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January 30, 2014

‘Magic’ Bluetooth to spark explosion of connected devices, says MicroStrategy

BI firm bets big on the technology despite its decade-long struggle.

By Joe Curtis

Bluetooth is set to spark an "extraordinary explosion" of connected devices in 2014, marking the start of the internet of things, according to MicroStrategy.

The business intelligence firm’s CEO, Michael Saylor, predicted that this year would see many new, powerful Bluetooth applications rolled out as things like credit cards, business cards and keys become redundant.

Speaking at MicroStrategy World in Las Vegas, Saylor admitted the firm is backing Bluetooth Low Energy (LE) to the extent that a whole new product is based on it.

Usher is being marketed as an identity management tool, which can be used to validate identities, authorise transactions and log in to applications, as well as using analytics to track user activity.

Saylor said: "People have been struggling with Bluetooth … for a decade. It never really quite caught. In 2014 you’re going to start to see incredibly powerful Bluetooth applications that are going to catch.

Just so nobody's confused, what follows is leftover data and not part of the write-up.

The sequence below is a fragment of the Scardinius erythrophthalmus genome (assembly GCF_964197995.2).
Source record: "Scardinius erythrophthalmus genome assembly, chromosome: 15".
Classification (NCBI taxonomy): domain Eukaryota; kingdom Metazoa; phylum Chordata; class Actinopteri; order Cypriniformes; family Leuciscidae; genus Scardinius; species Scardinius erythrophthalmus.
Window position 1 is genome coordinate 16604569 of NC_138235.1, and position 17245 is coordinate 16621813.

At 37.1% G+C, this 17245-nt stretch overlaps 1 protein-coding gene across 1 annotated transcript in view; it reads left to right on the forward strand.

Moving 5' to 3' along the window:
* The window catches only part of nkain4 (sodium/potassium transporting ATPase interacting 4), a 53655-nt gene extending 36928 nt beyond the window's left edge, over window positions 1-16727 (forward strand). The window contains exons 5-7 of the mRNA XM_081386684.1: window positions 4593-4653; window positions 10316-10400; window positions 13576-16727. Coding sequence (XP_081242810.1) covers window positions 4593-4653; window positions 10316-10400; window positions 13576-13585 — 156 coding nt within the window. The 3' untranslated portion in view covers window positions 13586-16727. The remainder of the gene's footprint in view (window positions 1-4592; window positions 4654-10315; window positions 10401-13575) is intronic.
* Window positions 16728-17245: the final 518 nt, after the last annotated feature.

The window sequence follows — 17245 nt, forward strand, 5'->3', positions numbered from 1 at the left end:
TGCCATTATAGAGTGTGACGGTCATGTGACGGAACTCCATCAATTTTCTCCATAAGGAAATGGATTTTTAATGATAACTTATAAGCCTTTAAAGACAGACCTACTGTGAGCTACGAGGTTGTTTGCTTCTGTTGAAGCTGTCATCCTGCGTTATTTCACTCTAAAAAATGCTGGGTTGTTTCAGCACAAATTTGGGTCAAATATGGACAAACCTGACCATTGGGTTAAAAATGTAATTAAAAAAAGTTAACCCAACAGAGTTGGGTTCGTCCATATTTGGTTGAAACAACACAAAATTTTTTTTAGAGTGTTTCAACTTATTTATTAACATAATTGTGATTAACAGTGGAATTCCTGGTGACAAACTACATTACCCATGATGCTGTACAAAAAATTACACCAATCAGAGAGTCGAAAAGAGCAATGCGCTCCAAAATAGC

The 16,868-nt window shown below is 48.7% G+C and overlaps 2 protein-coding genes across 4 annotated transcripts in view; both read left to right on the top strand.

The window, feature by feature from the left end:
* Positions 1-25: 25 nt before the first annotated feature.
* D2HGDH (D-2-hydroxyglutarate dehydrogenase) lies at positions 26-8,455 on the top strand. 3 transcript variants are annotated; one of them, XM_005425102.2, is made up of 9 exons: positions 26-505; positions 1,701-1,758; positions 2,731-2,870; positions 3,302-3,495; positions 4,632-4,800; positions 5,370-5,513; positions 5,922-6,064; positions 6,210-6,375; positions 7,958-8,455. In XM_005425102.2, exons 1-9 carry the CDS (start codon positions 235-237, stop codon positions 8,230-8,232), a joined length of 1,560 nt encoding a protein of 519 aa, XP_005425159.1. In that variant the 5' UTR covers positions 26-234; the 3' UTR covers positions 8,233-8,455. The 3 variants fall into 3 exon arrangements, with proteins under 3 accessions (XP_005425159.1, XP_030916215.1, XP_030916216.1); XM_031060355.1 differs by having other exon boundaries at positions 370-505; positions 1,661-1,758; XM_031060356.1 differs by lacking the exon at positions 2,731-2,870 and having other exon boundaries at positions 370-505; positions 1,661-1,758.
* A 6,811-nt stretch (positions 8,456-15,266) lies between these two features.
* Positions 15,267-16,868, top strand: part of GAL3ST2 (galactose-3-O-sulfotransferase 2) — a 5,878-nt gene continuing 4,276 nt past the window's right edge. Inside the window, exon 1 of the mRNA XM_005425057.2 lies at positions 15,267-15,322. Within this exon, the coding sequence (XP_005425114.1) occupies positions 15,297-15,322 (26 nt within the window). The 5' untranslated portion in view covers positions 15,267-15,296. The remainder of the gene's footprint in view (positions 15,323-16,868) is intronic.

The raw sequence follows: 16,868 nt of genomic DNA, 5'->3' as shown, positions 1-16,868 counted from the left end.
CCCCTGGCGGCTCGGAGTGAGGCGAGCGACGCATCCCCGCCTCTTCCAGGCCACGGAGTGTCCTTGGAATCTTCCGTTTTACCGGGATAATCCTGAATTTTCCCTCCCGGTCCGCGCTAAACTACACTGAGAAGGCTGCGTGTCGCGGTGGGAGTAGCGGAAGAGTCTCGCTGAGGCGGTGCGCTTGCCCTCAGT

"Bluetooth is going to obliterate ideas like NFC [near-field communications]. This is year one of what’s going to be an extraordinary explosion. Bluetooth is magic."

Hugh Owen, MicroStrategy’s VP of mobile, told CBR that the company’s confidence in the future of Bluetooth was down to the simplicity of its latest iteration, with the added benefit that LE uses up far less battery life than its predecessors.

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He said: "Previous versions would require users to open their apps, the devices would have to recognise each other, and then they’d have to do some form of handshake where they both agreed that they wanted to exchange information.

"The latest version of Bluetooth is much more elegant in the way it allows you to connect to other devices. That means it’s really a capability that’s really going to start to enable the internet of things. Finally there’s a graceful way for devices to talk to each other irrespective of what network they’re on."

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